Dupuytren contracture is characterized by a deformity of the hand in which the joints of one or more fingers cannot be fully straightened (extended); their mobility is limited to a range of bent (flexed) positions. The condition is a disorder of connective tissue, which supports the body's muscles, joints, organs, and skin and provides strength and flexibility to structures throughout the body. In particular, Dupuytren contracture results from shortening and thickening of connective tissues in the hand, including fat and bands of fibrous tissue called fascia; the skin is also involved.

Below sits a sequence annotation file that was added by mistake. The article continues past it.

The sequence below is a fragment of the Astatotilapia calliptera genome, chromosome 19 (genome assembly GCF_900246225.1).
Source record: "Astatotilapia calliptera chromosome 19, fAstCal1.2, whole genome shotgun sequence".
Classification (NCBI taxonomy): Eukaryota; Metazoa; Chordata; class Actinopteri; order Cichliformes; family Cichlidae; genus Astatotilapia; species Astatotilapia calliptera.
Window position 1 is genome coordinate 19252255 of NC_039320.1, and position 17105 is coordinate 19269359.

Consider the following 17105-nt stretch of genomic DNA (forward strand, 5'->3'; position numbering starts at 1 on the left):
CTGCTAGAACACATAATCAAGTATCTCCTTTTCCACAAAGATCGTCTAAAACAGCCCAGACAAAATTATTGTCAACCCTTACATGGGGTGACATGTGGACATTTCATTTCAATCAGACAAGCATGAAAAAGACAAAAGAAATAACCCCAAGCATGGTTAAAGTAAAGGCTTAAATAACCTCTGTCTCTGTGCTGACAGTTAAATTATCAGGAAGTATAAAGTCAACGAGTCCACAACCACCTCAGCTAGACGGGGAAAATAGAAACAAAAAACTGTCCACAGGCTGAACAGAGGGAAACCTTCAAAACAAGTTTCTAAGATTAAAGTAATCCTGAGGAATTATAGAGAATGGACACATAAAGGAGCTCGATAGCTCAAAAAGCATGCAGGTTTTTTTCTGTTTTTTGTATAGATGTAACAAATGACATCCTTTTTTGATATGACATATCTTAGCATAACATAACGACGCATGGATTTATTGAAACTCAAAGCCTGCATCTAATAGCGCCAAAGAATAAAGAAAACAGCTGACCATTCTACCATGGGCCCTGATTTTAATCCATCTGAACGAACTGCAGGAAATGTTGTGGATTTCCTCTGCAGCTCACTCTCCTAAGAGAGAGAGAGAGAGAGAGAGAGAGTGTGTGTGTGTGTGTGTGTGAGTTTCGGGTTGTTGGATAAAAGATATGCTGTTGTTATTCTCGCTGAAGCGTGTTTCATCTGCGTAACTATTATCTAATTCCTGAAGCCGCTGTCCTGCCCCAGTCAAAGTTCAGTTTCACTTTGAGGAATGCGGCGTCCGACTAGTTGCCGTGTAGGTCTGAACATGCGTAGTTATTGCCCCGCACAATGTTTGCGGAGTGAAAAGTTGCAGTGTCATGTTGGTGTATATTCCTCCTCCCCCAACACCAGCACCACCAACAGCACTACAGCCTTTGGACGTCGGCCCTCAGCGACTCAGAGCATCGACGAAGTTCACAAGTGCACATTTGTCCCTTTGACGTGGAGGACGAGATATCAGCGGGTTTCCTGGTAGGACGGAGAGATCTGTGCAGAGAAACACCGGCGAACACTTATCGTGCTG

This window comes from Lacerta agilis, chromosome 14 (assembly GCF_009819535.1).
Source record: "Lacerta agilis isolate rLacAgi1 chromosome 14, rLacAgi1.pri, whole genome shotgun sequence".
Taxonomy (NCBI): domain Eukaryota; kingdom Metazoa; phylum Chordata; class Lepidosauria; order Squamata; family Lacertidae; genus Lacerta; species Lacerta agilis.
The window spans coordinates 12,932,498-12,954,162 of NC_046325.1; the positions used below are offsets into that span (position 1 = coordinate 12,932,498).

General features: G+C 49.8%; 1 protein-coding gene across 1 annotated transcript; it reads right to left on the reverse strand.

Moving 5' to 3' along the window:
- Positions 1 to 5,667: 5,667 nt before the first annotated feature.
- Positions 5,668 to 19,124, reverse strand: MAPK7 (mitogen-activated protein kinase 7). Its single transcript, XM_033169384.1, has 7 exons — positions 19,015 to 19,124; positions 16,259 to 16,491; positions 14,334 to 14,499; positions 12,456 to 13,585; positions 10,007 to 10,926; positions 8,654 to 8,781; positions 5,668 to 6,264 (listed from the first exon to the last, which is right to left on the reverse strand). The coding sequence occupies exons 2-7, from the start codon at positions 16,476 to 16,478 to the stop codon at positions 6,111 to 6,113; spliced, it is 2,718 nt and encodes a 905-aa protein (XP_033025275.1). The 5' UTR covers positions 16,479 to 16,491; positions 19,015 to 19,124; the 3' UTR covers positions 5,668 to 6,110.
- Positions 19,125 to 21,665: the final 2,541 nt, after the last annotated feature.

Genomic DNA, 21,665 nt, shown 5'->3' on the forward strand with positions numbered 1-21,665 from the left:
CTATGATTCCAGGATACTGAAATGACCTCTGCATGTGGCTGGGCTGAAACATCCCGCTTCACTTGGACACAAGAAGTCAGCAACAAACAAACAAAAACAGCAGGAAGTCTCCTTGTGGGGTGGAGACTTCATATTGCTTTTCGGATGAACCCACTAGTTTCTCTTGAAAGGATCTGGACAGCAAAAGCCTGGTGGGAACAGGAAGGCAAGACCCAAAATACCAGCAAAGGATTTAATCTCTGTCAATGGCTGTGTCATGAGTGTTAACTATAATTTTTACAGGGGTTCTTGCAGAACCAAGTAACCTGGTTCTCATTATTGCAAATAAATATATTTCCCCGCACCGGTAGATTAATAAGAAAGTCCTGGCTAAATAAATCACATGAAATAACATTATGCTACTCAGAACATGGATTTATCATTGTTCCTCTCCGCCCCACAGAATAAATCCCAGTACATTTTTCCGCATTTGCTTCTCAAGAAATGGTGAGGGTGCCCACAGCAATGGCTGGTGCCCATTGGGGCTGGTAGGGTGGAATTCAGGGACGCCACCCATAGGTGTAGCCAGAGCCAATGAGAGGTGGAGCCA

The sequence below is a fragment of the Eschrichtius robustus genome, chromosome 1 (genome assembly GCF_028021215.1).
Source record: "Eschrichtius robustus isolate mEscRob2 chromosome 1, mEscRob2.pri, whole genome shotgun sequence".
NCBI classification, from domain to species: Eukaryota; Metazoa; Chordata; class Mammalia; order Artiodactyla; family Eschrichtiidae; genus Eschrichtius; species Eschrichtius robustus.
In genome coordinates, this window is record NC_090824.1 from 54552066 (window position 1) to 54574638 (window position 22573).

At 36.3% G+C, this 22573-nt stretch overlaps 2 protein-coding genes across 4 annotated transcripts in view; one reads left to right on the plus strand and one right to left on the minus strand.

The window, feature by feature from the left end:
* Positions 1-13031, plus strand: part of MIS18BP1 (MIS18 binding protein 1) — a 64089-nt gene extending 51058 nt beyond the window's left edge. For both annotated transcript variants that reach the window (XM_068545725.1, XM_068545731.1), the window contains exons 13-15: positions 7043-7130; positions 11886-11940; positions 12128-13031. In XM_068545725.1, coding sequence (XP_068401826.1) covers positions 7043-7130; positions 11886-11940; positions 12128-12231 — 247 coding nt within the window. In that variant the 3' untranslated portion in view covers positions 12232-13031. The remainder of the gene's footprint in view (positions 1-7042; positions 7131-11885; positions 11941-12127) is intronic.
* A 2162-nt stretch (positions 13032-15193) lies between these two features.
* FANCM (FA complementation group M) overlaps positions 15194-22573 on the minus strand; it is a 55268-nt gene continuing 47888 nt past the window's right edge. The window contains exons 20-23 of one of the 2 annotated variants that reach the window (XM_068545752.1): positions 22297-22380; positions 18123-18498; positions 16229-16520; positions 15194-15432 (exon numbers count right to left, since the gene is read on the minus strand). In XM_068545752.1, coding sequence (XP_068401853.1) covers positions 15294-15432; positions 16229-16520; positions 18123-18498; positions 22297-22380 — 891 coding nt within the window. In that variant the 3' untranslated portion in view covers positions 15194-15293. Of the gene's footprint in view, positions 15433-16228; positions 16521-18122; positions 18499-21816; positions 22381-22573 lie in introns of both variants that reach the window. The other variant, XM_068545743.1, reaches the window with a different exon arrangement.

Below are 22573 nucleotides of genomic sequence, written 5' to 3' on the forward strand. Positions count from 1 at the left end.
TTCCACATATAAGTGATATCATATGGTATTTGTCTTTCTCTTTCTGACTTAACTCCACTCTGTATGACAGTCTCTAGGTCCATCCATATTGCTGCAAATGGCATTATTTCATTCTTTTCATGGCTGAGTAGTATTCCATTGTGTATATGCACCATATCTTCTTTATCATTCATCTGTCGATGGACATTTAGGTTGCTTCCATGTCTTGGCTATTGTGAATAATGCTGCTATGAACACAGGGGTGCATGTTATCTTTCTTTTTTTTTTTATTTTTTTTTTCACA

While the cause of Dupuytren contracture is unknown, changes in one or more genes are thought to affect the risk of developing this disorder. Some of the genes associated with the disorder are involved in a biological process called the Wnt signaling pathway. This pathway promotes the growth and division (proliferation) of cells and is involved in determining the specialized functions a cell will have (differentiation).
Dupuytren contracture occurs in about 5 percent of people in the United States. The condition is 3 to 10 times more common in people of European descent than in those of non-European descent.
Dupuytren contracture is usually passed down through generations in families and is the most common inherited disorder of connective tissue. The inheritance pattern is often unclear. Some people who inherit gene changes associated with Dupuytren contracture never develop the condition.
Published Date: April 01, 2019Published By: National Institutes of Health